• Kal Penn has taken to twitter to call out racist stereotypes, like the one pictured (inset). (AAP / Twitter)
"'Can you make his accent a little more AUTHENTIC?' - That usually meant they wanted Apu."
By
Chloe Sargeant

15 Mar 2017 - 1:30 PM  UPDATED 15 Mar 2017 - 1:30 PM

Kal Penn now boasts an impressive resume, having balanced a role as Associate Director of the White House Office of Public Engagement during the Obama administration, with a successful TV and movie career. 

Penn is currently starring in ABC political drama Designated Survivor, where he plays a White House speech writer who worked for the previous president's administration. But an overnight thread on Twitter shows that he wasn't always offered those kinds of roles. 

Penn took to social media to post photos of scripts and audition notes from when he first started out as an actor, all of which cast him as an often-nameless Indian man. In these roles, he was expected to adhere to demeaning stereotypes and racist parodies of Indian people and culture. Several of the scripts relied heavily on caricaturish Indian accents, and some also included jokes about Indian names.

His thread highlights the racism and bigotry that exists on Hollywood's casting couches, presented with Penn's inimitable brand of humour. For example, captioning one image, "Jeez I remember this one! They were awful. "Can you make his accent a little more AUTHENTIC?" That usually meant they wanted Apu[.]"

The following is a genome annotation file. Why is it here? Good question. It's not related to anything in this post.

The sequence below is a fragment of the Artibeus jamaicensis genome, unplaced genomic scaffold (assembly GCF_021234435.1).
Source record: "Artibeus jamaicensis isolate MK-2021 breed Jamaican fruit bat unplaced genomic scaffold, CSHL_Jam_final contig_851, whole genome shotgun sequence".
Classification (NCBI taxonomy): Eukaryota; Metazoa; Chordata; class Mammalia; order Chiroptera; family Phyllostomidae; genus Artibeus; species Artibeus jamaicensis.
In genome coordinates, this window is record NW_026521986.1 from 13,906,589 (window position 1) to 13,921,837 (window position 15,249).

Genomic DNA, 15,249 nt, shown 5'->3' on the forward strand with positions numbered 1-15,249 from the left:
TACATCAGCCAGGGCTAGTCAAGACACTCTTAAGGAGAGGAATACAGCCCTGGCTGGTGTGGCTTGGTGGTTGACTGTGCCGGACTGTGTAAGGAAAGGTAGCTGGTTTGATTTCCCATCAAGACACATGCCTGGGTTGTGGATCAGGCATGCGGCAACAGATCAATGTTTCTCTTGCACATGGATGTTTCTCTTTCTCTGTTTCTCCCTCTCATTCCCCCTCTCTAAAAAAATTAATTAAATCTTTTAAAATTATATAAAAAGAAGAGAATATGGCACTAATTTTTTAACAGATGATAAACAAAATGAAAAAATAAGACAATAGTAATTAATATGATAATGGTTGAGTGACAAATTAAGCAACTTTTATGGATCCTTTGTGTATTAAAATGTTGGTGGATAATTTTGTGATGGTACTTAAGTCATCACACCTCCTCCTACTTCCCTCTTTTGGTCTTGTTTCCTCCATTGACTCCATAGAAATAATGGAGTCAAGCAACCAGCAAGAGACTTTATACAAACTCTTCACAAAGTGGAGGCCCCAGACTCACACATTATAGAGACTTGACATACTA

"'Can you make his accent a little more AUTHENTIC?' That usually meant they wanted Apu."

 

After tweeting a small selection from his "stack" of early audition scripts, he then went on to deliver his message: people do not have to play stereotypes for shows to be successful. 

Penn has spoken out about racial stereotyping in Hollywood before, when he explained why he chose to accept a role as young terrorist attacker Ahmed Amar in 24. He told New York Magazine he considered turning the role down, saying, "I have a huge political problem with the role. It was essentially accepting a form of racial profiling. I think it's repulsive. But it was the first time I had a chance to blow stuff up and take a family hostage. As an actor, why shouldn't I have that opportunity? Because I'm brown and I should be scared about the connection between media images and people's thought processes?"

He's also spoken out about choosing to anglicise his name on professional resumes, as a test of the industry's discrimination towards Indian actors: "Almost as a joke to prove friends wrong, and half as an attempt to see if what I was told would work (that anglicized names appeal more to a white-dominated industry), I put 'Kal Penn' on my resume and photos. Auditions did increase, and I was amazed. It showed me that there really is such an amount of racism (not just overt, but subconscious as well)." The actor goes by Kal Penn professionally, but has said that he prefers his birth name, Kalpen Modi.

 

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